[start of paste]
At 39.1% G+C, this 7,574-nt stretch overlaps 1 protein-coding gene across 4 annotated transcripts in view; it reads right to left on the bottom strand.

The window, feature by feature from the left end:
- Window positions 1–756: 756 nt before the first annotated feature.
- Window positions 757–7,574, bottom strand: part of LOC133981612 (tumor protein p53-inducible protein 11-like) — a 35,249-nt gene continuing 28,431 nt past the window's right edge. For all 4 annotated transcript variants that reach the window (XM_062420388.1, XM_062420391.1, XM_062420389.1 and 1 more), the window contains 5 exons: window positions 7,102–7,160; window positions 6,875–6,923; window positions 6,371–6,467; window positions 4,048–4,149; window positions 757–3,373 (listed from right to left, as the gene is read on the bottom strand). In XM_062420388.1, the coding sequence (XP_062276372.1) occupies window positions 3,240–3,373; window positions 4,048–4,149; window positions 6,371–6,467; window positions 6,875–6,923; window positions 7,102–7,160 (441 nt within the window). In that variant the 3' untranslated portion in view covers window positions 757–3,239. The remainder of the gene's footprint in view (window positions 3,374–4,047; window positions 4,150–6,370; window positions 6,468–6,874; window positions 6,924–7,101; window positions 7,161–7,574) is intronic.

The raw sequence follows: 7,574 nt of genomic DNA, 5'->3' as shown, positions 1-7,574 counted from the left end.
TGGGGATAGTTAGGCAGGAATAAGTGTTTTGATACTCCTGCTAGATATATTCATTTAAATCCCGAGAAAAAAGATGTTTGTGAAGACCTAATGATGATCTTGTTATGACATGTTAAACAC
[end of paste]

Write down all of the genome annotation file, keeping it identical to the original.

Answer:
At 39.1% G+C, this 7,574-nt stretch overlaps 1 protein-coding gene across 4 annotated transcripts in view; it reads right to left on the bottom strand.

The window, feature by feature from the left end:
- Window positions 1–756: 756 nt before the first annotated feature.
- Window positions 757–7,574, bottom strand: part of LOC133981612 (tumor protein p53-inducible protein 11-like) — a 35,249-nt gene continuing 28,431 nt past the window's right edge. For all 4 annotated transcript variants that reach the window (XM_062420388.1, XM_062420391.1, XM_062420389.1 and 1 more), the window contains 5 exons: window positions 7,102–7,160; window positions 6,875–6,923; window positions 6,371–6,467; window positions 4,048–4,149; window positions 757–3,373 (listed from right to left, as the gene is read on the bottom strand). In XM_062420388.1, the coding sequence (XP_062276372.1) occupies window positions 3,240–3,373; window positions 4,048–4,149; window positions 6,371–6,467; window positions 6,875–6,923; window positions 7,102–7,160 (441 nt within the window). In that variant the 3' untranslated portion in view covers window positions 757–3,239. The remainder of the gene's footprint in view (window positions 3,374–4,047; window positions 4,150–6,370; window positions 6,468–6,874; window positions 6,924–7,101; window positions 7,161–7,574) is intronic.

The raw sequence follows: 7,574 nt of genomic DNA, 5'->3' as shown, positions 1-7,574 counted from the left end.
TGGGGATAGTTAGGCAGGAATAAGTGTTTTGATACTCCTGCTAGATATATTCATTTAAATCCCGAGAAAAAAGATGTTTGTGAAGACCTAATGATGATCTTGTTATGACATGTTAAACAC